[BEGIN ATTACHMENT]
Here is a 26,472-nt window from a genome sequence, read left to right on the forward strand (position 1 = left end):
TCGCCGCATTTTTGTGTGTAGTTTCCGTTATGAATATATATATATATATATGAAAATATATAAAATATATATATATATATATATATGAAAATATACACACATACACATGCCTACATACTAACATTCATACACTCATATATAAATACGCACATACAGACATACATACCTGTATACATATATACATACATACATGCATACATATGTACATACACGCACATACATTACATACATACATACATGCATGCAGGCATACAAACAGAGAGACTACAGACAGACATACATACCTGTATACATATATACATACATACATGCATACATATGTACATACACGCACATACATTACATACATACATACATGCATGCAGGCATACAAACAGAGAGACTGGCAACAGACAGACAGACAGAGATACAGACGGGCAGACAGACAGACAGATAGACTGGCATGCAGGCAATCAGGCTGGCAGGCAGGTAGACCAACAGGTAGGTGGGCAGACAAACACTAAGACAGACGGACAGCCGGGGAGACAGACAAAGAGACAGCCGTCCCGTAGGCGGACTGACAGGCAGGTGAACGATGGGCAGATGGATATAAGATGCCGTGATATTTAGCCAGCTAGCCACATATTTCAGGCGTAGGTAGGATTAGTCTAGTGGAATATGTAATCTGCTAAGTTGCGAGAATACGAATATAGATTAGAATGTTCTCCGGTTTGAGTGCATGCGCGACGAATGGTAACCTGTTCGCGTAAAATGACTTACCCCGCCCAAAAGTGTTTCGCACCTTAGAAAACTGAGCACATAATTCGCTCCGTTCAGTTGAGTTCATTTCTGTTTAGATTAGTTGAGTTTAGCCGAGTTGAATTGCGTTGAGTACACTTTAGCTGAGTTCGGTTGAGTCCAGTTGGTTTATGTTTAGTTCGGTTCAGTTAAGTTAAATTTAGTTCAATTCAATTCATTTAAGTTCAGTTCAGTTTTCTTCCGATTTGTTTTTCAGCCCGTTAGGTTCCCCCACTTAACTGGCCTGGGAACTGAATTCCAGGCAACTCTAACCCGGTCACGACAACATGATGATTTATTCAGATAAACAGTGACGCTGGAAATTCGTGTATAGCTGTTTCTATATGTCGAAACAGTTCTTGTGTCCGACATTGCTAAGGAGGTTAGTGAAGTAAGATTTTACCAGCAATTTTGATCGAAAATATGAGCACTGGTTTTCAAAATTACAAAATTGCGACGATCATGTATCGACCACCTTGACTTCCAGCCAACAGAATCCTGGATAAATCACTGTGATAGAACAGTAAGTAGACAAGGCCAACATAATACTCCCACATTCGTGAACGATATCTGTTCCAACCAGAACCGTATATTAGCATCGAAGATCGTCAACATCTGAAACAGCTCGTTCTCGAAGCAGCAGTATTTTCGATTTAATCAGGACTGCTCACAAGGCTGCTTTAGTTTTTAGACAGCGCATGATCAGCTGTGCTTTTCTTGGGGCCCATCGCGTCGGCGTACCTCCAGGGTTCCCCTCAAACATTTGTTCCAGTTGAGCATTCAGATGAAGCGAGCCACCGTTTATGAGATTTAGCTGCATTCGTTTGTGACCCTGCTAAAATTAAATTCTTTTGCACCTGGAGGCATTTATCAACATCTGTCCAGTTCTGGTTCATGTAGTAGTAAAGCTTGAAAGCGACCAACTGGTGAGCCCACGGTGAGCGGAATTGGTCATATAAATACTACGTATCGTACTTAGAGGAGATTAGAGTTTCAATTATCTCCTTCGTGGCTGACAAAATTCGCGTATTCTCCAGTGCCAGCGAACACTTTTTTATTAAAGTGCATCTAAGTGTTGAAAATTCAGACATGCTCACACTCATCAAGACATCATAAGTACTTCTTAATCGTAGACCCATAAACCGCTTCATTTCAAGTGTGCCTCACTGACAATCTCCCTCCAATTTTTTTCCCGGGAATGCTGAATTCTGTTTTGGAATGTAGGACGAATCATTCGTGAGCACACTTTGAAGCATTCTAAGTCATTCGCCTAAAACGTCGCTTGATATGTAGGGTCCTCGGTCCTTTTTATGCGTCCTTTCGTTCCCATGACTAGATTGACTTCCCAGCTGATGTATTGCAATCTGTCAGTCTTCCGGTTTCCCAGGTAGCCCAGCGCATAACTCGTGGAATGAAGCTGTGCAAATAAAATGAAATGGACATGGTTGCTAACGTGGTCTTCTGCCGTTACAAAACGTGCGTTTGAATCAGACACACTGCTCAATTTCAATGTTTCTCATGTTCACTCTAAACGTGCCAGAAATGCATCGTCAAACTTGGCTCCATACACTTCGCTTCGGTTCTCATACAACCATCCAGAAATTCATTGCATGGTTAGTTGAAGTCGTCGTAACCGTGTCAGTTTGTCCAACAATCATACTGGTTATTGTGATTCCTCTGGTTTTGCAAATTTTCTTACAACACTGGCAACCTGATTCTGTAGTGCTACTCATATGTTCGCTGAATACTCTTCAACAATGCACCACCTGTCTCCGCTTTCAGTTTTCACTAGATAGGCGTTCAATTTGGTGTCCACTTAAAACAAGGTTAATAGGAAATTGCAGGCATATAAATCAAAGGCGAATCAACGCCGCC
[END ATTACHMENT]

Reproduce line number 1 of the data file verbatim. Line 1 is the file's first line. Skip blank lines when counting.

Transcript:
Here is a 26,472-nt window from a genome sequence, read left to right on the forward strand (position 1 = left end):